Theresa May to meet Taoiseach amid growing Brexit fears

British leader is visiting Dublin as concerns increase over UK’s plan for leaving the EU

British prime minister Theresa May is in Dublin to meet the Taoiseach at a time of growing concern in Ireland about the impact of a hard Brexit on the Border and on Ireland/UK trade. Irish Times Political Editor Pat Leahy reports.

 

British prime minister Theresa May meets the Taoiseach in Dublin on Monday amid growing concern in Government about the impact of a hard Brexit on the Border and on trade between Ireland and Britain.

The two leaders will discuss the implications of Brexit for Northern Ireland, the border and economic ties between Ireland and the UK.

They are also likely to discuss the breakdown of power-sharing in Stormont, and the prospects for its return after the assembly elections in early March.

The two leaders will hold a joint press conference at around 5pm in Government Buildings, where they are sure to be questioned on the fallout from the Trump administration’s ban on refugees and citizens from seven Muslim majority countries entering the US.

The move has caused protests all over the world and has led to calls for Mr Kenny to abandon his St Patrick’s Day trip to meet the US President.

Ms May is facing demands that she withdraw an invitation to Mr Trump to make a state visit to the UK.

The meeting comes two weeks after Ms May said Britain would leave the single market and key parts of the customs union when it withdraws from the EU.

Ms May has identified maintaining the Common Travel Area as a key objective in Brexit negotiations and the Government is confident that there is broad support in other EU member states for that position.

The prime minister’s decision to leave the customs union’s common commercial policy and common external tariff, however, has made some form of customs control along the Border difficult to avoid.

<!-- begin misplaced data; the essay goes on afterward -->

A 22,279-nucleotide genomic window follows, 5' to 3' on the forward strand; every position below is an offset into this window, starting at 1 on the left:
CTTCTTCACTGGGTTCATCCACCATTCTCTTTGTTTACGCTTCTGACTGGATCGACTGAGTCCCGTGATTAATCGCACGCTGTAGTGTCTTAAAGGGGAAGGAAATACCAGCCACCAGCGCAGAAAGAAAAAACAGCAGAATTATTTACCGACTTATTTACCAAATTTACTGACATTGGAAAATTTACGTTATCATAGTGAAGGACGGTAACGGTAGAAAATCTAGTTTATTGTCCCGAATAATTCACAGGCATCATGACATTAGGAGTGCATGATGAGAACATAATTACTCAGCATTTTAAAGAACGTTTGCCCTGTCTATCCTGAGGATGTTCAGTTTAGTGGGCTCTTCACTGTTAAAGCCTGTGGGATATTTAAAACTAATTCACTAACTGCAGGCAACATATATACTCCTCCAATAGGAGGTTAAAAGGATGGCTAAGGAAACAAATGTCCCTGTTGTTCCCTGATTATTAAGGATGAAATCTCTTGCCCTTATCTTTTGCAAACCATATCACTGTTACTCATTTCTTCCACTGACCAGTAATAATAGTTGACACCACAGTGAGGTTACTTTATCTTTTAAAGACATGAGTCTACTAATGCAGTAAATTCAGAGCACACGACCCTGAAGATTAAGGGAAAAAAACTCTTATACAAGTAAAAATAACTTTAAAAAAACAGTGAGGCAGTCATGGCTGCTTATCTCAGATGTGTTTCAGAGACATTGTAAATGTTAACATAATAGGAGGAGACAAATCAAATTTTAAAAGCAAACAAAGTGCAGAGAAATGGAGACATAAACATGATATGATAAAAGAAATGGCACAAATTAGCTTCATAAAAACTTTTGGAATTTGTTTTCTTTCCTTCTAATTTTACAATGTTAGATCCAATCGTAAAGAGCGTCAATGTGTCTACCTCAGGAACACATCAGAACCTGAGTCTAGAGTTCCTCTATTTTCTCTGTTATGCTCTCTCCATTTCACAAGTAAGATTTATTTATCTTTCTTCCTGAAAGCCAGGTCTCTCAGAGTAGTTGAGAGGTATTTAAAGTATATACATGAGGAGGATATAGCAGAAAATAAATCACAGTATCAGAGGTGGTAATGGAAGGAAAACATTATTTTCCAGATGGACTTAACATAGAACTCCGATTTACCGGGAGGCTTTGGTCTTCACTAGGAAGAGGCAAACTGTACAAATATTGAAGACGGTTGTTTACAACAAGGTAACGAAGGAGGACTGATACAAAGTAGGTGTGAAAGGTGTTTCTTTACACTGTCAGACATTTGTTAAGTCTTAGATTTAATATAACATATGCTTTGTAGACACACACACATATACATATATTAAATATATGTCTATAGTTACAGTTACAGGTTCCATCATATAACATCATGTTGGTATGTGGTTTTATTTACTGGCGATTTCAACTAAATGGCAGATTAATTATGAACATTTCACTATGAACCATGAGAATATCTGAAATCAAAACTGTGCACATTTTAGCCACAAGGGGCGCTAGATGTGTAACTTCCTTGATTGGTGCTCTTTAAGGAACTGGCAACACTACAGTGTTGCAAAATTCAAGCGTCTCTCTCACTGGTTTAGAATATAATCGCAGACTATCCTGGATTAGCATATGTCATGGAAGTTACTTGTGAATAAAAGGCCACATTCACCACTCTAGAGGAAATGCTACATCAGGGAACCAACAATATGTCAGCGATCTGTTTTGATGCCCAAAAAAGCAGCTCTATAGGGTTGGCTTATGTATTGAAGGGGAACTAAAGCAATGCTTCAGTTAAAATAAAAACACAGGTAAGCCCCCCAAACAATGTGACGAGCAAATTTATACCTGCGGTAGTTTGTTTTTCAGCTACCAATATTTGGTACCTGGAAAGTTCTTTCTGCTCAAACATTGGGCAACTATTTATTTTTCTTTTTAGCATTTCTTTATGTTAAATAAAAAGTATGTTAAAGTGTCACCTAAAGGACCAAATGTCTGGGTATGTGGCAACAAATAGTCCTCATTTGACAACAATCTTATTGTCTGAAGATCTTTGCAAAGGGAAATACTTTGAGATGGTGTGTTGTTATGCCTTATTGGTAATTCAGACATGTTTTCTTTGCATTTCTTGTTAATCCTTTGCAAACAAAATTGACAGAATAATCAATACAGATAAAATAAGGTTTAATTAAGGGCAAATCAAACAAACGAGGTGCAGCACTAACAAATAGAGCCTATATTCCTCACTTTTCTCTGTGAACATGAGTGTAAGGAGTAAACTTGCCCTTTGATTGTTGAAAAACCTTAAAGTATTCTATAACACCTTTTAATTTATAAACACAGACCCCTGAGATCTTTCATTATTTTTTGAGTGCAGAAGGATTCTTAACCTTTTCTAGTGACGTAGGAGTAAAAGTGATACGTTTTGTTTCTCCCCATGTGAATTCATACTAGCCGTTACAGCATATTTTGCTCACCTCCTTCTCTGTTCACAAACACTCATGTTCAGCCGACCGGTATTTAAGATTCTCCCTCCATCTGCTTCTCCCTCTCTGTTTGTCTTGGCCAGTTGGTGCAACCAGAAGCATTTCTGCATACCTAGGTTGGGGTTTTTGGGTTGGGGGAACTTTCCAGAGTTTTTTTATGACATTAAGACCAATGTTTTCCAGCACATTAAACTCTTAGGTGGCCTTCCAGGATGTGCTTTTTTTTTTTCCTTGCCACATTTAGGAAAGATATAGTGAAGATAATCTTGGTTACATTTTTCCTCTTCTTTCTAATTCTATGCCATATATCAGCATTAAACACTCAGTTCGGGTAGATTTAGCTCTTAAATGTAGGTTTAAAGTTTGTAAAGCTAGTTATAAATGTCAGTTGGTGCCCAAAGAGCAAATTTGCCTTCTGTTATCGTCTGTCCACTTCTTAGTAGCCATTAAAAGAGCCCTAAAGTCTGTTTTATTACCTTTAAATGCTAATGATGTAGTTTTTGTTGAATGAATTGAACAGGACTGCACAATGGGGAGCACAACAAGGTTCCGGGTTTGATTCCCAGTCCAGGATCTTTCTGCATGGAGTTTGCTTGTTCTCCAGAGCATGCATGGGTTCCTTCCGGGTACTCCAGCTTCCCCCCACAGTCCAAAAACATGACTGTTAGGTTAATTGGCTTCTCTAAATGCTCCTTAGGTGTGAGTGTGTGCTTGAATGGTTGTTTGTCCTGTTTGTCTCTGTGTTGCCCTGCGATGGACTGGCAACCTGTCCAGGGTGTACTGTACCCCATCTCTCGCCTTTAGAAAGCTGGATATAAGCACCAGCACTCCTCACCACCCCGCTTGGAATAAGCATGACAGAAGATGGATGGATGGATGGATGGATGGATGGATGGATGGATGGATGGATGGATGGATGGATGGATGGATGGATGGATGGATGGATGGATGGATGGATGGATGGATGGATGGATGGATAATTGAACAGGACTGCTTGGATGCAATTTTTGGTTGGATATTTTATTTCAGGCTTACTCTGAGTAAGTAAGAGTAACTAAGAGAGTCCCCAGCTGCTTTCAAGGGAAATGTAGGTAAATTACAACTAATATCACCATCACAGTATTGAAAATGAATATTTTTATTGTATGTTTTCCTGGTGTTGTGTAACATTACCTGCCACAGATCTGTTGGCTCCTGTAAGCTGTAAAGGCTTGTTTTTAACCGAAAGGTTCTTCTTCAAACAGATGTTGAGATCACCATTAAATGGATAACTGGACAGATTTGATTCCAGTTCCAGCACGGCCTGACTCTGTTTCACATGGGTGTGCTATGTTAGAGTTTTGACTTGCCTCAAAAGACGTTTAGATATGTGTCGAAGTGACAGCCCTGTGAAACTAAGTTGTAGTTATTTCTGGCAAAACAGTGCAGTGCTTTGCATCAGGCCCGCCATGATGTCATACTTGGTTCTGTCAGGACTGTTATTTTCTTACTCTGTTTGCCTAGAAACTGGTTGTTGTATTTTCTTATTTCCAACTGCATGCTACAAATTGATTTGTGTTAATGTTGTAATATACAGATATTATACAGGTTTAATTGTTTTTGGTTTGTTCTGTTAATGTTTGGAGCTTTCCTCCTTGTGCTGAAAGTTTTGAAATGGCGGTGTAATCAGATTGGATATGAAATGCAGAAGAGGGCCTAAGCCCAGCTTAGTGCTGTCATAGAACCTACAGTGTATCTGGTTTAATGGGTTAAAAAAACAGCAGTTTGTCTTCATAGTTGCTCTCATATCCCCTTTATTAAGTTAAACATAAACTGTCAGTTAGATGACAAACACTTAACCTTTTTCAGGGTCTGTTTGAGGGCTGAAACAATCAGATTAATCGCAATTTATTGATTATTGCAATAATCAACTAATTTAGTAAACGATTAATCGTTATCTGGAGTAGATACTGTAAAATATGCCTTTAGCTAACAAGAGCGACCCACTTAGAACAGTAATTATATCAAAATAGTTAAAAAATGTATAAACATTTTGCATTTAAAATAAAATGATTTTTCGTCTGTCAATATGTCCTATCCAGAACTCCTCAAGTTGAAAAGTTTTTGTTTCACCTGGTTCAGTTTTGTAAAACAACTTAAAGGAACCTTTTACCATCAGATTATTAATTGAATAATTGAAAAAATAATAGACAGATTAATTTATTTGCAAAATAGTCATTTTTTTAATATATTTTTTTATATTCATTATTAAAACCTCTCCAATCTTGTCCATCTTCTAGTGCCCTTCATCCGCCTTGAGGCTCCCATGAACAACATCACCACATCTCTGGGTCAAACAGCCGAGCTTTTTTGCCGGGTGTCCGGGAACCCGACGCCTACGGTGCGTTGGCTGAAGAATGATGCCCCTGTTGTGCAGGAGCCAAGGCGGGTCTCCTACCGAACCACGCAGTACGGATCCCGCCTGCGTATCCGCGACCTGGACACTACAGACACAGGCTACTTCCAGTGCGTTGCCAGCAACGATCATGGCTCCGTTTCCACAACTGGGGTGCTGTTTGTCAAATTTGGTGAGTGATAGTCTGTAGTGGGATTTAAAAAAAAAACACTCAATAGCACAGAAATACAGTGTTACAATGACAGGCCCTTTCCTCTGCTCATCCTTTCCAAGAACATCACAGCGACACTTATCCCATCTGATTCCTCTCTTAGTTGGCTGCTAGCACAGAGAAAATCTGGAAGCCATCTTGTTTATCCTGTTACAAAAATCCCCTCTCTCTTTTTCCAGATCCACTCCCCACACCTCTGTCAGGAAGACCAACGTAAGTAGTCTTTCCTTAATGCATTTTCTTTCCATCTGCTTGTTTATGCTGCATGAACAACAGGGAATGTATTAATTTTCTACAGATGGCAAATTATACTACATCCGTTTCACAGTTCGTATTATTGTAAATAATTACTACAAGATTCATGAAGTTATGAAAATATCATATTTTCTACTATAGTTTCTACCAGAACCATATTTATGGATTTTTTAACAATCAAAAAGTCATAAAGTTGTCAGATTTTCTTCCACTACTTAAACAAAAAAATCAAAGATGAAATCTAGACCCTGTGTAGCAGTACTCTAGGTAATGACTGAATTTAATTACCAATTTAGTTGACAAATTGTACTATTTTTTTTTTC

The EU is responsible for agreeing trade policy on behalf of all its member states and there is little enthusiasm in Brussels for a special trade arrangement between Britain and Ireland.

‘Frictionless’

The focus for British and Irish negotiators is likely to be on ensuring that any customs controls on the Border will be as “frictionless” and unobtrusive as possible.

Last night, Minister for Foreign Affairs Charlie Flanagan said the prime minister was aware of the concerns the Government had about the impact of Brexit on the island.

He said Ms May’s visit afforded an opportunity to hear her priorities and to discuss her response to the difficulties Ireland faced.

“Our priorities are well known to the British prime minister and I believe it’s important that [today] we hear her view on what again is a great challenge to the island of Ireland with particular reference to our economy, our trade with the United Kingdom and of course the Good Friday Agreement and the Peace Process and the need to ensure, in the context of the forthcoming negotiations that the letter and spirit of the Good Friday Agreement is fully adhered to,” Mr Flanagan said.

Before travelling to Dublin, Ms May will host a meeting in Cardiff of the Joint Ministerial Committee (JMC) which co-ordinates the relationships between Downing Street and the devolved administrations in Scotland, Wales and Northern Ireland.

No veto

Britain’s supreme court ruled last week that the devolved administrations have no veto over the triggering of Article 50 of the Lisbon Treaty, which starts formal Brexit negotiations.

Ahead of the meeting in Cardiff, however, the prime minister said she remained committed to listening to the views of legislators in Scotland, Wales and Northern Ireland.

“We will not agree on everything, but that doesn’t mean we will shy away from the necessary conversations and I hope we will have further constructive discussions today,” she said.

“The United Kingdom voted to leave the EU, and the UK government has a responsibility to deliver on that mandate and secure the right deal for the whole of the UK.

“We all have a part to play in providing certainty and leadership so that together we can make a success of the opportunities ahead.”